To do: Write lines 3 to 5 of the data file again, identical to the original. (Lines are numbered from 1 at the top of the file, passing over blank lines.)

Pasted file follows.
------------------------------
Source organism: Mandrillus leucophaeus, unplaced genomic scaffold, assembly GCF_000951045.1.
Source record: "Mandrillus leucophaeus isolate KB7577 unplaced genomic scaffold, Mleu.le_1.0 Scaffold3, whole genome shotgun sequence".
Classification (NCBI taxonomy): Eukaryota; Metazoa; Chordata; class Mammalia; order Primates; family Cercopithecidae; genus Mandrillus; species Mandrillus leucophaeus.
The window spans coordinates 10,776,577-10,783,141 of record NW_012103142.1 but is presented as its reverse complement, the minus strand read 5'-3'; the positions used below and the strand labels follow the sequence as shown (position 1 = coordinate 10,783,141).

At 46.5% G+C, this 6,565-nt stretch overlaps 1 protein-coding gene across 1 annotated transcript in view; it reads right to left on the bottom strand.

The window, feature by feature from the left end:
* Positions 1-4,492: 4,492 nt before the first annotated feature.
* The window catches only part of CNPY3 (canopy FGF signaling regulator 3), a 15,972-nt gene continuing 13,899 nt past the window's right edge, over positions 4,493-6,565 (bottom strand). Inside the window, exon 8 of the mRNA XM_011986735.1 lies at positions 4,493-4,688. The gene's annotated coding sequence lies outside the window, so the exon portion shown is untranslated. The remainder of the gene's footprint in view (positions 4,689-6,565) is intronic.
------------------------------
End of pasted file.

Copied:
Classification (NCBI taxonomy): Eukaryota; Metazoa; Chordata; class Mammalia; order Primates; family Cercopithecidae; genus Mandrillus; species Mandrillus leucophaeus.
The window spans coordinates 10,776,577-10,783,141 of record NW_012103142.1 but is presented as its reverse complement, the minus strand read 5'-3'; the positions used below and the strand labels follow the sequence as shown (position 1 = coordinate 10,783,141).

At 46.5% G+C, this 6,565-nt stretch overlaps 1 protein-coding gene across 1 annotated transcript in view; it reads right to left on the bottom strand.